On January 7, 2016, the Fifth Circuit adopted a presumption in favor of retaining federal jurisdiction in class actions removed under the Class Action Fairness Act ("CAFA"). The decision is good news for class action defendants. It places the burden of proving CAFA exceptions squarely on plaintiffs, narrowing CAFA's already limited exceptions, and making it more likely that class actions will remain in federal court. Look for the plaintiff's bar to respond with pleadings explicitly tailored to remain within the CAFA exceptions.
CAFA makes federal jurisdiction mandatory over certain large, high-dollar class action lawsuits, with limited exceptions. See 28 U.S.C.A. § 1332(d). The local controversy exception divests federal jurisdiction when two-thirds of the proposed class and at least one key defendant are citizens of the state where the case was originally brought, and the class's "principal injuries" were incurred in that same state. See 28 U.S.C.A. § 1332(d)(4).
On January 7, 2016, in Arbuckle Mountain Ranch of Texas, Inc. v. Chesapeake Energy Corp., 15-10955, 2016 WL 98128, the Fifth Circuit held that "if the applicability of a [CAFA] exception is not shown with reasonable certainty, federal jurisdiction should be retained." Applying the "reasonable certainty" standard, the Fifth Circuit interpreted the plaintiff's ambiguous petition as failing to plead a class satisfying the local exception rule. It reversed the district court, which had granted a remand, and ordered the case to remain in federal court.
Defendants Chesapeake Energy Corporation, various Chesapeake subsidiaries and affiliates, and Chesapeake's joint venture partner, Total E&P USA, leased property from mineral interest owners in two Texas counties. The defendants operated wells on the leased property, paying the owners a percentage of their revenue.
The interest owners defaulted on their loans and their lenders foreclosed and sold the mineral interests. During and after the foreclosure process, the defendants continued to operate wells on the properties and sell the produced hydrocarbons.
Plaintiff Arbuckle Mountain Ranch acquired a mineral interest out of foreclosure and objected to the defendants' continued well operation. The plaintiff claimed the foreclosures had extinguished the defendants' leases, depriving them of any right to operate the wells, and that the defendants were not paying the post-foreclosure owners from their ongoing operations. Based on those allegations, the plaintiff sought a declaration that the defendants' pre-foreclosure leases had terminated and brought claims for trespass and conversion.
The plaintiff further sought to certify a class of similarly situated post-foreclosure interest owners, but its state court pleadings did not clearly identify the scope of the class. The defendants removed under CAFA. The plaintiff moved to remand, arguing that the local controversy exception applied. The district court granted the remand and the plaintiff appealed.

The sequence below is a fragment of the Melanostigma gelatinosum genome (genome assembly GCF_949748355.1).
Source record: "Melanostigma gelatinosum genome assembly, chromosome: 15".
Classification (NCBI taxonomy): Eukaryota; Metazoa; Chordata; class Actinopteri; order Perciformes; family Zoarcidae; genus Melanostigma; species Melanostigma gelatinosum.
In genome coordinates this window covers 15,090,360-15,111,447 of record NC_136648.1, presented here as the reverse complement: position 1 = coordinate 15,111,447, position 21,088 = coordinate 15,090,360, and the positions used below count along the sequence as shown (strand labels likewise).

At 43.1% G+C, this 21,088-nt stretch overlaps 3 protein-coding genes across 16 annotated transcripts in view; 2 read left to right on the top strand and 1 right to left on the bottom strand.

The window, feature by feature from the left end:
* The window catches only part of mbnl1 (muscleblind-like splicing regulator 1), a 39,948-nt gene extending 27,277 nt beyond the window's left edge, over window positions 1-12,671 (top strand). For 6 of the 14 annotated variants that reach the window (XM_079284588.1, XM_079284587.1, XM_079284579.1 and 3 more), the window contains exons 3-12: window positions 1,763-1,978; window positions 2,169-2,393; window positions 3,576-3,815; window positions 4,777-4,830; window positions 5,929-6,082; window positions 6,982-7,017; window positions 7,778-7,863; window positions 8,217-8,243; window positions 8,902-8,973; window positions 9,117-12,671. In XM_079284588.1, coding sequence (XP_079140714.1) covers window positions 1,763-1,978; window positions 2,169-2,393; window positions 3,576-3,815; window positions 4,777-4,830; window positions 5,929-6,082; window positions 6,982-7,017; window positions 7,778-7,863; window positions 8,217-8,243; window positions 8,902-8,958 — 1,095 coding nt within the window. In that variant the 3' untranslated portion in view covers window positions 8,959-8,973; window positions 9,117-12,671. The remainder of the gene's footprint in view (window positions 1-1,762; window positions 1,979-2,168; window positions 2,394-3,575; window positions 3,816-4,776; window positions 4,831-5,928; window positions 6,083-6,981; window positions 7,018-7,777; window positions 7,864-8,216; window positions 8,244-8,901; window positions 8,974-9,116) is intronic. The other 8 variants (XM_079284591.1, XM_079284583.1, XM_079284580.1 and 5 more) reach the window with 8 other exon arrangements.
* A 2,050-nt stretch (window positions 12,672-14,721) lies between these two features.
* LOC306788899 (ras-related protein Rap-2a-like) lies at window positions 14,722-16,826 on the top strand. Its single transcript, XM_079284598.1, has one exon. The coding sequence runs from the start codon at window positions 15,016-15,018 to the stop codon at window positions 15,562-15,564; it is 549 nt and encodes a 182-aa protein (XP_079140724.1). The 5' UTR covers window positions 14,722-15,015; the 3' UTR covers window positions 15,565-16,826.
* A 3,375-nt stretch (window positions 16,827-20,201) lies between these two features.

The Fifth Circuit's Decision.
The central issue on appeal was if the plaintiff's state court pleading alleged a class satisfying CAFA's local controversy exception. The local controversy exception requires that two-thirds of the proposed class be citizens of the same state as a defendant "from whom significant relief is sought" and "whose alleged conduct forms a significant basis for the claims asserted . . . ." 28 U.S.C. § 1332(d)(4)(A). The party seeking remand has the burden of proving that the proposed class meets the two-thirds citizenship requirement.
The plaintiff argued that it sought to certify a class of current post-foreclosure mineral interest owners, while the defendants characterized the proposed class as embracing all current and former owners, dating back to foreclosure actions in 2004. The plaintiff had offered expert testimony that the two-thirds of the current interest owners were Texas citizens, but had no evidence as to the citizenship of the former owners. Accordingly, if the Fifth Circuit adopted the defendants' interpretation of the class, the plaintiff could not satisfy the local controversy exception.
The appellate court analyzed the plaintiff's state court petition to determine the scope of its proposed class. The court found the petition included "two definitions of the two putative class in separate paragraphs" that were "in direct conflict with one another." 2016 WL 98128, at *3-4. One definition was limited to the current owners; the other definition expressly included former owners. Id.
Faced with the petition's ambiguity, the appellate court considered CAFA's intent. It noted that CAFA's "language, structure, and history . . . all demonstrate that Congress contemplated broad federal court jurisdiction with only narrow exceptions" and that other circuits recognized "all doubts [should be] resolved in favor of exercising jurisdiction over the case." Id. at *2 (internal quotations and citations omitted). Thus, the appellate court held that if a CAFA exception "is not shown with reasonable certainty, federal jurisdiction should be retained." Id.
Applying the presumption in favor of jurisdiction, the appellate court held the plaintiff had not proven the local controversy exception applied. The plaintiff's petition was "not clearly limited to current owners" and the plaintiff had offered no evidence on the former owner's citizenship.Id. at *6.
The dissenting judge contested the majority's interpretation of the petition, arguing that despite the conflicting class definitions, other aspects of the petition demonstrated that it sought to certify a class of only current owners. The dissent also took issue with the majority's adoption of the presumption in favor of federal jurisdiction. It argued such presumption was inconsistent with other Fifth Circuit decisions and that other appellate decisions adopting that presumption were wrongly decided.